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Posts Tagged ‘Ellen Kunes’

Sally Preston, Others Dropped by Time Inc.

Some of the names of those who were let go by Time Inc. during amid its massive layoffs are starting to circulate. A quick rundown, via Adweek:

  • Sally Preston, publisher of Real Simple, is out. Preston had only been with Real Simple since 2011. Charlie Kammerer will succeed her.
  • Ellen Kunes, editor-in-chief of Health is out. Kunes had been with the brand since 2007. Clare McHugh, editor of All You, is taking over her responsibilities.
  • Erick Yates, ad director for Entertainment Weekly, is out.
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Health Magazine Names Creative Director

Health magazine has named Lan Yin Bachelis as its new Creative Director. Bachelis was most recently Art Director of Women’s Health, a position she held since 2005. At Health she’ll be asked to update the look of the brand.

“Lan Yin creates compelling visual design that is exciting, no matter what the format — be it print, digital or mobile,” said Ellen Kunes, Editor-in-Chief of Health. “Her fresh perspective will be a huge asset to our team as we move to develop the Health franchise to be accessible on all platforms.”

Time Inc. Reuses Recipes But Cites Sources…Is It Plagiarism?

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Last week we reported how the trend of “reverse-publishing” was catching on at Meredith and Hearst, where the publishing companies were taking online recipes and putting them into “blogazine” format in print. Apparently, when Time Inc. tries something similar, its considered self-plagiarism, instead of just “crowdsourcing.”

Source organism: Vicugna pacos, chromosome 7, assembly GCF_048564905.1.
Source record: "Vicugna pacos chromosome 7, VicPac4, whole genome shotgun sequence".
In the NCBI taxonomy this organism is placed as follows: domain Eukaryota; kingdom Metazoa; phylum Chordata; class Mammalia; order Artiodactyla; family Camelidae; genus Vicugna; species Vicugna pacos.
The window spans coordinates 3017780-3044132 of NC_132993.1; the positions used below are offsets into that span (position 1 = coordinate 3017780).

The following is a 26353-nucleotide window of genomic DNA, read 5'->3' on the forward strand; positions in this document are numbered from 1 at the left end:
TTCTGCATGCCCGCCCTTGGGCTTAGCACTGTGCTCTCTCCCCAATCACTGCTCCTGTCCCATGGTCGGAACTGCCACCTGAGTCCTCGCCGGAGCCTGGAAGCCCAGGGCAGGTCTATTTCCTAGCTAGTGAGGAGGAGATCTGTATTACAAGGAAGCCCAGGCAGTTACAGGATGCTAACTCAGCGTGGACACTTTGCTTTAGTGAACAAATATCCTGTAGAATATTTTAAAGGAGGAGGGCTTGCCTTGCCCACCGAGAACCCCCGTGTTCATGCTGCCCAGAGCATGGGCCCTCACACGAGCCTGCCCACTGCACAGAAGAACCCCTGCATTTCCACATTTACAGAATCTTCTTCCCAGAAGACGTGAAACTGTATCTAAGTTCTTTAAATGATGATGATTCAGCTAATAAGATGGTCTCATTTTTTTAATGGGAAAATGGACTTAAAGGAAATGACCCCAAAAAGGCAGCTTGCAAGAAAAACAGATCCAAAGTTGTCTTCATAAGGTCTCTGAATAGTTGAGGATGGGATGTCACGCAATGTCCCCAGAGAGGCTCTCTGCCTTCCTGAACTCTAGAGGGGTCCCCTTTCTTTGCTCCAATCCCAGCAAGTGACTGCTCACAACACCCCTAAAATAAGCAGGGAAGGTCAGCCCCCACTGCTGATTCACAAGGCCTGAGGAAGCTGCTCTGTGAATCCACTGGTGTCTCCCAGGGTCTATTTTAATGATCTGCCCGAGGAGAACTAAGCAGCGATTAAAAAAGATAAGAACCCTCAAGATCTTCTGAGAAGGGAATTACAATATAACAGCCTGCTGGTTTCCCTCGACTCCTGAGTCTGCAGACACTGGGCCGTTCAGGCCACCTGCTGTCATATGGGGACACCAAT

Consider the recent New York Times article on Time’s Health, which re-used some of the recipes from the publisher’s other magazine, Real Simple. The same recipes were used, along with the original photography, although nutritional info was added. Health editor Ellen Kunes credited Real Simple as Health’s source, and said that the articles weren’t free, since they had to be retested and slightly altered to fit Health‘s standards. If the original source — again, managed by the same publisher — is cited, is this different than the content partnerships we see online, like those between Business Insider and Gawker?

Read More: For New and Healthy Recipes, a Magazine Turns to Leftovers — New York Times

Previously: “Reverse Publishing” Gains Traction at Meredith, Hearst